Open-Minded About School Closings, So Far | News | Pittsburgh | Pittsburgh City Paper

Open-Minded About School Closings, So Far

Until Pittsburgh Public Schools presents its plan this summer to consolidate buildings or programs to eliminate some of its excess capacity, even parents seem to be tiptoeing around potential problems, or simply praising the decision-making process.


That there is a process for deciding which schools will be affected pleases Judy Wertheimer, steering committee member of Pittsburghers United for Equity in Public Schools and the parent of two boys in city elementary schools. "For the first time, there's been a back-and-forth dialogue," she says, acknowledging the series of seven public meetings the district has set since May 31. "We've been asking that the community have more input."


 At the June 2 meeting at Carrick High School, the audience was receptive to district reps but haunted by the violence of the slaying of Carrick student Keith Watts outside the building in March.


 "It's difficult to put some neighborhoods together," acknowledged Acting Superintendent Andrew King, the district's interim supervisor -- a careful nod to concerns by both parents and school personnel for the safety of students possibly mixing from previously separate schools.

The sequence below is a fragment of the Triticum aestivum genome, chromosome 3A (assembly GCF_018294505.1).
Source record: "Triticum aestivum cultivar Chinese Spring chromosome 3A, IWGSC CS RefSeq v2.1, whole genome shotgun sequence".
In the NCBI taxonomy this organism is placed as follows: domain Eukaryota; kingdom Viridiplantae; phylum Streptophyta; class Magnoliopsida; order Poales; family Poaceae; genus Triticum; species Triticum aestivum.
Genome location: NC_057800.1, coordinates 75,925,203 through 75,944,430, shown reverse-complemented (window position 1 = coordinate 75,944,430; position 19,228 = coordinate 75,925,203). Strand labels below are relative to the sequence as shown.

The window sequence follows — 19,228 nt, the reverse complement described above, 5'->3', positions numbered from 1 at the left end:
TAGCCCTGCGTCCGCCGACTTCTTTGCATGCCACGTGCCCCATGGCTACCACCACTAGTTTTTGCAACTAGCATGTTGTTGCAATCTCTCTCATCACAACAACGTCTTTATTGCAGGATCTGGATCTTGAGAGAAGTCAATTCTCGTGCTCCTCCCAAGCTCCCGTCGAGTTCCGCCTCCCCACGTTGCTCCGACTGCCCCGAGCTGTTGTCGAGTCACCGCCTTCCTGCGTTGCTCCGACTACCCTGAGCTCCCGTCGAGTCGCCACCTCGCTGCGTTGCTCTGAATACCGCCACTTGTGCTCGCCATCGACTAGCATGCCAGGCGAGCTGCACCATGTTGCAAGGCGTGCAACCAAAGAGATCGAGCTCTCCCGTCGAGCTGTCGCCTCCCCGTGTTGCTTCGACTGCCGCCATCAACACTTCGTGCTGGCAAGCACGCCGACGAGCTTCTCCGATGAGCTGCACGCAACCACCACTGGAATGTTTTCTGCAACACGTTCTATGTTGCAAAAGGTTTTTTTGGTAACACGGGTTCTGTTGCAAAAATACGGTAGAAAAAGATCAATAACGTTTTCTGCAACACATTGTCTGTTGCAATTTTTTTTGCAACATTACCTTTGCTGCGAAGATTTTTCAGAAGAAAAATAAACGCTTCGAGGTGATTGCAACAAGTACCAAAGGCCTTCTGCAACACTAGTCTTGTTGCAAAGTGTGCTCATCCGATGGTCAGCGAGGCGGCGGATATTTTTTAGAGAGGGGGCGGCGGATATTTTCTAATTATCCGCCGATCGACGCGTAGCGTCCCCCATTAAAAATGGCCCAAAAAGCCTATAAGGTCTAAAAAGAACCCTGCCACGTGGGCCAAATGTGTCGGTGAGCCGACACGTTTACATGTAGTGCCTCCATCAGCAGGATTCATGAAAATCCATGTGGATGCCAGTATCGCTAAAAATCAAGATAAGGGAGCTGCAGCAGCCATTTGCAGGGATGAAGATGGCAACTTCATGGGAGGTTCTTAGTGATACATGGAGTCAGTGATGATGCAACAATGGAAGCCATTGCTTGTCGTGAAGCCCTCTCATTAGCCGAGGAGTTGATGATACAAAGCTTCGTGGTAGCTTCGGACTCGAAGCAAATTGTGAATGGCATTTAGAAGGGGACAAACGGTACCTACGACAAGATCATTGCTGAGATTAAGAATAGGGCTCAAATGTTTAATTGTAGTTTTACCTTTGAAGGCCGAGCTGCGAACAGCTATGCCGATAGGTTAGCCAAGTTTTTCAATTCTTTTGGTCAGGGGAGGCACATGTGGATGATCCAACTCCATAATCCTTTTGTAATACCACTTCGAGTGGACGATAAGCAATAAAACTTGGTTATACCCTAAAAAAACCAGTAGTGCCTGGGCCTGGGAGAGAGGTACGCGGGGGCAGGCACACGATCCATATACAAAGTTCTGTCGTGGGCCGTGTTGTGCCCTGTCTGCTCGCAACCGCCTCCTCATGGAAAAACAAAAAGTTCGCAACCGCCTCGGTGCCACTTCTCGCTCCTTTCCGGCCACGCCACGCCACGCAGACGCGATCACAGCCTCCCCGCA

Proposed ideas include collapsing some elementary and middle schools into K-8 schools, having two or more independent schools share buildings, and simply closing certain schools altogether.


Both the district and the teachers' union say as many jobs as possible will be preserved in the reconfiguration, even though the district has seats for 11,500 more students than it currently educates. District spokesman Pete Camarda says the district doesn't expect dramatic layoffs, and that normal retirement levels will help absorb teachers who may be displaced. John Tarka, president of the Pittsburgh Federation of Teachers, says the union will work with the district, but doesn't anticipate much job loss.


 "The administration and board are acting very responsibly in conducting these meetings," he says. "Nobody wants to see their neighborhood school closed. We live in a real world and we have to address the real issues that come to the forefront."


The district plans to develop recommendations to deal with the excess capacity by July, then seek further public comment and school-board approval for its plan by the end of October. The changes would be put in place in the 2006-2007 school year.


Judy Wertheimer says she's gratified to see that the lobbying of her group and other parent and community groups calling for more transparency and equity has paid off. For now, she's cautiously optimistic about the outcome.


 "Will the [community's] comments be reflected in the plans?" she says. "I'll reserve judgment until we see the outcomes."

For more information, including upcoming meeting schedules, see

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